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486 CPU upgrade

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Reply 20 of 32, by Anonymous Coward

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Four tag chips does seem awfully excessive. The most I've ever seen is three.
My guess is you need two for 128kb and four for 256kb...but it's best to consult the manual if you can find it.

"Will the highways on the internets become more few?" -Gee Dubya
V'Ger XT|Upgraded AT|Ultimate 386|Super VL/EISA 486|SMP VL/EISA Pentium

Reply 21 of 32, by LewisRaz

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Unfortunately I cannot find anything online about this motherboard.
The board will post how it is currently but hangs as soon as it has moved from POST to go and boot.

Can anyone suggest some chips that would work in those dip22 sockets?
the only ones I can find are CY7C164-15PC

I am guessing even 128kb cache will be a nice boost over 0kb cache 😀

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Reply 22 of 32, by Anonymous Coward

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Micron made 16kx4 cache chips. They were pretty commonly used as tag RAMs during the 486 era. MT5C1604 I think was the model number.
The Cyprus chips you found most likely work too.

Last edited by Anonymous Coward on 2020-03-11, 11:13. Edited 1 time in total.

"Will the highways on the internets become more few?" -Gee Dubya
V'Ger XT|Upgraded AT|Ultimate 386|Super VL/EISA 486|SMP VL/EISA Pentium

Reply 23 of 32, by Intel486dx33

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derSammler wrote on 2020-03-07, 09:17:
https://upload.wikimedia.org/wikipedia/commons/thumb/3/35/KL_Intel_Overdrive_DX40DPR100.jpg/800px-KL_Intel_Overdrive_DX40DPR100. […]
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LewisRaz wrote on 2020-03-06, 23:20:

but the socket says it can accept overdrive chips. Something I have never seen in person before.

800px-KL_Intel_Overdrive_DX40DPR100.jpg

That's a 5V DX4-100 Overdrive CPU. They shouldn't be that hard to find on ebay and the like.

This should work but you need to change the motherboard jumpers for a 486dx-33 CPU. You need the 33mhz bus.
if you keep it at the 25mhz bus speed the Overdrive CPU will run at 75mhz.

Reply 24 of 32, by LewisRaz

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Anonymous Coward wrote on 2020-03-11, 02:13:

Micron made 16kx4 cache chips. They were pretty commonly used as tag RAMs during the 486 era. MT5C1604 I think was the model number.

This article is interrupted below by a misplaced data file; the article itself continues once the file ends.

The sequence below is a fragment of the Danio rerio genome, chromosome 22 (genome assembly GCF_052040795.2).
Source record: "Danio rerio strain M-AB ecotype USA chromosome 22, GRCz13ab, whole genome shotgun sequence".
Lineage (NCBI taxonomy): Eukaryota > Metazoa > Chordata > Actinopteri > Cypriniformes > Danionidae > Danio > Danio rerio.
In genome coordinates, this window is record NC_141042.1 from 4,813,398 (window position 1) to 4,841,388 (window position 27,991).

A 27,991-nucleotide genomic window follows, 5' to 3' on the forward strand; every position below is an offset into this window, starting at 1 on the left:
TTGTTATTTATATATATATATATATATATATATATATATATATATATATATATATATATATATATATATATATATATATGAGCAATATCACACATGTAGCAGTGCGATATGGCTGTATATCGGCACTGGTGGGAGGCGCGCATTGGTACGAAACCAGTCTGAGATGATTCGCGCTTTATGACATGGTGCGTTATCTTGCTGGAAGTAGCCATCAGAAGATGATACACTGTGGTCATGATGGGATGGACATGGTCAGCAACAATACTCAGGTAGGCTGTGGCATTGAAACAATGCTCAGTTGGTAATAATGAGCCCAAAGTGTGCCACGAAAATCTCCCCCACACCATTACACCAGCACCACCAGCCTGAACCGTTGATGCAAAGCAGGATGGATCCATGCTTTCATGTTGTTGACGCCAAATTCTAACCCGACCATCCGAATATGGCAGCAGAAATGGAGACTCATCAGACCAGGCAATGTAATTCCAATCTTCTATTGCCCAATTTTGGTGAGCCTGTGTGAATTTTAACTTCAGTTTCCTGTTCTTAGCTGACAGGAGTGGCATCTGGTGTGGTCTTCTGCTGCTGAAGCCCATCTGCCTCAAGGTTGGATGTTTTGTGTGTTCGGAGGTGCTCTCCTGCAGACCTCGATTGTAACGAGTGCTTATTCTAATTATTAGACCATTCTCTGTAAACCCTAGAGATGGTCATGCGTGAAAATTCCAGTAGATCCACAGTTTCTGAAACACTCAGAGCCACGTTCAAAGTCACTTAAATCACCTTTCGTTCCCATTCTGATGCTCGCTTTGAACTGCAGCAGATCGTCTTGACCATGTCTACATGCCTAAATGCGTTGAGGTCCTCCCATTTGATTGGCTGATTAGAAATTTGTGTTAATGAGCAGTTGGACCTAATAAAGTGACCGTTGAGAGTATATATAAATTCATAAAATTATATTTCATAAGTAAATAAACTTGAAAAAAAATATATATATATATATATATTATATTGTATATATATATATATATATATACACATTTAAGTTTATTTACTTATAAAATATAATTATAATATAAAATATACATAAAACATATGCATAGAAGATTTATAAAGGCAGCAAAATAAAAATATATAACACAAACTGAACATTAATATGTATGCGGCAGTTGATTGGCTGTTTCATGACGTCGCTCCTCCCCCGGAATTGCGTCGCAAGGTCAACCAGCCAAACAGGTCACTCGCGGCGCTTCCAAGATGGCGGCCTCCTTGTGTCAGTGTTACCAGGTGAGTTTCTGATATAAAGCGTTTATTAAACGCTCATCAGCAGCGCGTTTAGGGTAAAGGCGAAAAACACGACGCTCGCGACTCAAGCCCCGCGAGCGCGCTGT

The Cyprus chips you found most likely work too.

With your help I had adjusted my search terms and now have 4 chips on the way for a touch over £15 which is not too much from the hobby funds 😀

International delivery so now I shall have to wait a few weeks.

thanks for all of the help so far.

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Reply 25 of 32, by DNSDies

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The absolute best processor you can get in there would be an AMD P75 Overdrive.
I recently bought one from ebay and it works very well on my Alaris Cougar.

I would add a small fan to it, though. It does tend to get a little spicy...

Last edited by Stiletto on 2020-03-11, 19:52. Edited 1 time in total.

Reply 26 of 32, by LewisRaz

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DNSDies wrote on 2020-03-11, 16:35:

The absolute best processor you can get in there would be an AMD P75 Overdrive.
I recently bought one from ebay and it works very well on my Alaris Cougar.

I would add a small fan to it, though. It does tend to get a little spicy...

Ah the trouble is my board has no voltage regulation so I am stuck with 5v cpu only.

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Reply 27 of 32, by DNSDies

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Apparently I can't post ebay links? Sorry.
Anyways, a AM486DX5-133W16BHC will work on a 5v CPU socket. There are some on ebay right now with a heatsink attached.
See this thread:
info about "Am5x86-P75 AMD AM486DX5-133W16BHC Chip"

Reply 28 of 32, by derSammler

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DNSDies wrote on 2020-03-12, 16:46:

Anyways, a AM486DX5-133W16BHC will work on a 5v CPU socket.